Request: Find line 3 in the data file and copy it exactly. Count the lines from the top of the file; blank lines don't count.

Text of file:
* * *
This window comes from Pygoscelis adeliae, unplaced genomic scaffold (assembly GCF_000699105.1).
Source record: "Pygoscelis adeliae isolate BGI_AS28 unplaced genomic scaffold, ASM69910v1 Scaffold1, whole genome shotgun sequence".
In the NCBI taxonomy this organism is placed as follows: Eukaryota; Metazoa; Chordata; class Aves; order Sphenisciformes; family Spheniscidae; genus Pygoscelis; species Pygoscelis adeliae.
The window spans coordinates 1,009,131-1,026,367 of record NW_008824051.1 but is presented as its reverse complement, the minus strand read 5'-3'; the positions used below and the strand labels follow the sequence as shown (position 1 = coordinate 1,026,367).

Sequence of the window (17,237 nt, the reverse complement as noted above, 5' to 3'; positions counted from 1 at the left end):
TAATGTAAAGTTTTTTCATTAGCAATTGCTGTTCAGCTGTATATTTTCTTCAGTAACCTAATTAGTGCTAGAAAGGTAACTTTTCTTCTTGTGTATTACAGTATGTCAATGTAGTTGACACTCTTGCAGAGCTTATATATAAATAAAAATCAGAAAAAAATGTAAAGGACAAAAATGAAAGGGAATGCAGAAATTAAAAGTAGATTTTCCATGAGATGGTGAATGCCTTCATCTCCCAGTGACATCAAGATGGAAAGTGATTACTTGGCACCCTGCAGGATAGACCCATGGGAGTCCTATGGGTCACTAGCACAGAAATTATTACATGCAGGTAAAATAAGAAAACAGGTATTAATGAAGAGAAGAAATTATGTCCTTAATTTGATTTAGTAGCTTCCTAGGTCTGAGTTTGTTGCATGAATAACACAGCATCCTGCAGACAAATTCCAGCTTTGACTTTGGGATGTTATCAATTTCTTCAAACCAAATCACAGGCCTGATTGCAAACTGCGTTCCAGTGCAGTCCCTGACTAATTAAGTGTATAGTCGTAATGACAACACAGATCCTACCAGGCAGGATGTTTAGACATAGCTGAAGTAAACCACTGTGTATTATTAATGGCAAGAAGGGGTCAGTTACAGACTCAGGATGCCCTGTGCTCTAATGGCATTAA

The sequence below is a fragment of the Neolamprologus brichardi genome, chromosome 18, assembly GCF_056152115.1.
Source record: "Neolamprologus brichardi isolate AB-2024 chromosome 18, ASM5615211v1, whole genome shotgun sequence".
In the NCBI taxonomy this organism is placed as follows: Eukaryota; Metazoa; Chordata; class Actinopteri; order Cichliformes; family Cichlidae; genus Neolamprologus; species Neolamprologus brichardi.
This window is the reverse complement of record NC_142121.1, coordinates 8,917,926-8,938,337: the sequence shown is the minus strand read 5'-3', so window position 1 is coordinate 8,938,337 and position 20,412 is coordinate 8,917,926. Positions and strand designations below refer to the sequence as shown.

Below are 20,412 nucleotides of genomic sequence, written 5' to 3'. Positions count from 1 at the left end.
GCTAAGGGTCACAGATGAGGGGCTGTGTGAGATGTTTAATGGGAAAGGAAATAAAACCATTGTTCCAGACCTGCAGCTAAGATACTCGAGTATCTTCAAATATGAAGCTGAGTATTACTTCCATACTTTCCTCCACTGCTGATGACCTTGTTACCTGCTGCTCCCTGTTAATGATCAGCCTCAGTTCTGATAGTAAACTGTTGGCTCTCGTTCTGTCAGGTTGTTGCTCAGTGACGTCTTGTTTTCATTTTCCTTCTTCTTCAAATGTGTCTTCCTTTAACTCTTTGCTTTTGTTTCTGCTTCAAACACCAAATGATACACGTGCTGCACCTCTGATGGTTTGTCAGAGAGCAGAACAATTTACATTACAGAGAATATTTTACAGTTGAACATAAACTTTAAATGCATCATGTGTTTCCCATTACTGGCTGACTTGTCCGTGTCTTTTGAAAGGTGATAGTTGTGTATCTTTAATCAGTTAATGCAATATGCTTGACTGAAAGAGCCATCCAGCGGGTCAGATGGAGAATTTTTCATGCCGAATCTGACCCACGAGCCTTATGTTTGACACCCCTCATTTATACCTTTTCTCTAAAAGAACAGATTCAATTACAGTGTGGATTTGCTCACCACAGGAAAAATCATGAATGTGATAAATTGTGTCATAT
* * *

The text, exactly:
In the NCBI taxonomy this organism is placed as follows: Eukaryota; Metazoa; Chordata; class Aves; order Sphenisciformes; family Spheniscidae; genus Pygoscelis; species Pygoscelis adeliae.